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How to Choose Your Business Structure.

Article by WealthSafe.

Date Published: 31 May 2013

So, you attended one of those wonderful weekend seminars that get you excited about owning your own business and empowering yourself to be in control of your finance.

During your time at the seminar, with all the excitement and positive energy flowing, ideas and plans come into mind. You meet up with some people and together formulate a plan to make it happen.

You get home and go back to the grind of everyday life. What to do next? Where do I go and how do I start? Can you relate to this? I certainly did…

Deciding how to structure your start-up is one of the most crucial decisions you face when diving into a new business venture. defines a business structure as an organizing framework legally recognized in a particular jurisdiction for conducting commercial activities, such as sole-proprietorship, partnership, and corporation.

But to keep the issue simple, we will define a business structure simply as a framework to make sure your business runs smoothly — both financially and legally.

Because how you structure your business has a direct impact on your tax returns. Having the right structure also can save your business time and money.

There are real advantages in choosing a structure best suited to the way you want to operate your business. It’s important to understand these advantages and responsibilities as they may affect:

  • The way tax applies to your business
  • Protection of your assets
  • Your operating costs
  • How other businesses deal with you

Without further ado, let’s look at the four commonly used business structures in Australia:

1.    Sole Traders

If you operate your business as a sole trader, although you may decide to have employees, you trade, control, and manage all aspects of your business.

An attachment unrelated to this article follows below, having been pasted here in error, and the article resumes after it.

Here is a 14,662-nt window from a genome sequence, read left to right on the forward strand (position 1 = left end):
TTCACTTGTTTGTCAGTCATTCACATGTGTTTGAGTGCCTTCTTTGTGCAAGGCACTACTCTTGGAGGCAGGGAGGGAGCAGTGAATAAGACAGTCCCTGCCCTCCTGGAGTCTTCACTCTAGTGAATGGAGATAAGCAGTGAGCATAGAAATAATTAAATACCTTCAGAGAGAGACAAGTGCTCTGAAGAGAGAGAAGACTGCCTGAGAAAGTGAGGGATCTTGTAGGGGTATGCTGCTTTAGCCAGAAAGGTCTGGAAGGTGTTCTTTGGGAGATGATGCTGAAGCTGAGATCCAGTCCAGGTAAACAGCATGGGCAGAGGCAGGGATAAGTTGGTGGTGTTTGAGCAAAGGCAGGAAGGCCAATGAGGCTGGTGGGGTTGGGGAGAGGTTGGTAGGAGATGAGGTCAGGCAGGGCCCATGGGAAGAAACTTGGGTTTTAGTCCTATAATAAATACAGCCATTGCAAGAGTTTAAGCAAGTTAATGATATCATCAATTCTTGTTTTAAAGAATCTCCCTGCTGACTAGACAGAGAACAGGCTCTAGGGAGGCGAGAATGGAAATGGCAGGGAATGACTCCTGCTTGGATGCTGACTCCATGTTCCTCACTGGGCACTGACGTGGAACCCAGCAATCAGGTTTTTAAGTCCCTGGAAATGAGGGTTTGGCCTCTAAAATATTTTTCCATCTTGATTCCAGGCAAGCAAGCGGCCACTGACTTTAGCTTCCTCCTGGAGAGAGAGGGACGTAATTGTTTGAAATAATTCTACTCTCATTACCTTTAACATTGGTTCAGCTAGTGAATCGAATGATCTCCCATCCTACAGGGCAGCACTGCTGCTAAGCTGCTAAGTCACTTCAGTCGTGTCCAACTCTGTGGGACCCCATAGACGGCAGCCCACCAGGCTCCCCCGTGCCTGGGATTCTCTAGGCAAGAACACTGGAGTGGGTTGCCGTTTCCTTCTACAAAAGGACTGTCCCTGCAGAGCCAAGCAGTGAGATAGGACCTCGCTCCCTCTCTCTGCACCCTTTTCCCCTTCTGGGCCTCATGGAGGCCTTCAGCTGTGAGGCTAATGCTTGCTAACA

• There are very few legal and tax formalities involved in setting up the business
  • The structure is inexpensive to set up
  • You have full control of the business
  • You receive the full benefit of profits made by the business
  • You keep all the after-tax gains if the business is sold
Disadvantages/Things to consider
  • You are at serious risk of being sued at all times, as you are legally responsible for all aspects of the business, which can stuff up your credit rating
  • You always remain personally liable for ALL debts, not just some of them
  • Your access to finances is usually limited to your own resources
  • If you have no employees, you usually have to do all the work
  • You cannot share debts and losses, or split income for tax purposes
  • You may end up using private assets such as your home, contents and vehicles to settle debts of the business

2.    Partnerships

If you operate your business as a partnership, you’re carrying on your business with one or more other people as partners and receiving your income jointly.

  • Partnerships are inexpensive to set up
  • You can split income with your partner
  • You have greater access to finances from the resources of all partners
  • There are more people to share the workload
  • There are more people to share losses and legal responsibilities
Disadvantages/Things to consider
  • You and your partner are JOINTLY and SEVERALLY responsible for all debts and losses of the partnership, even if you do not directly incur or cause the debt
  • You have minimal asset protection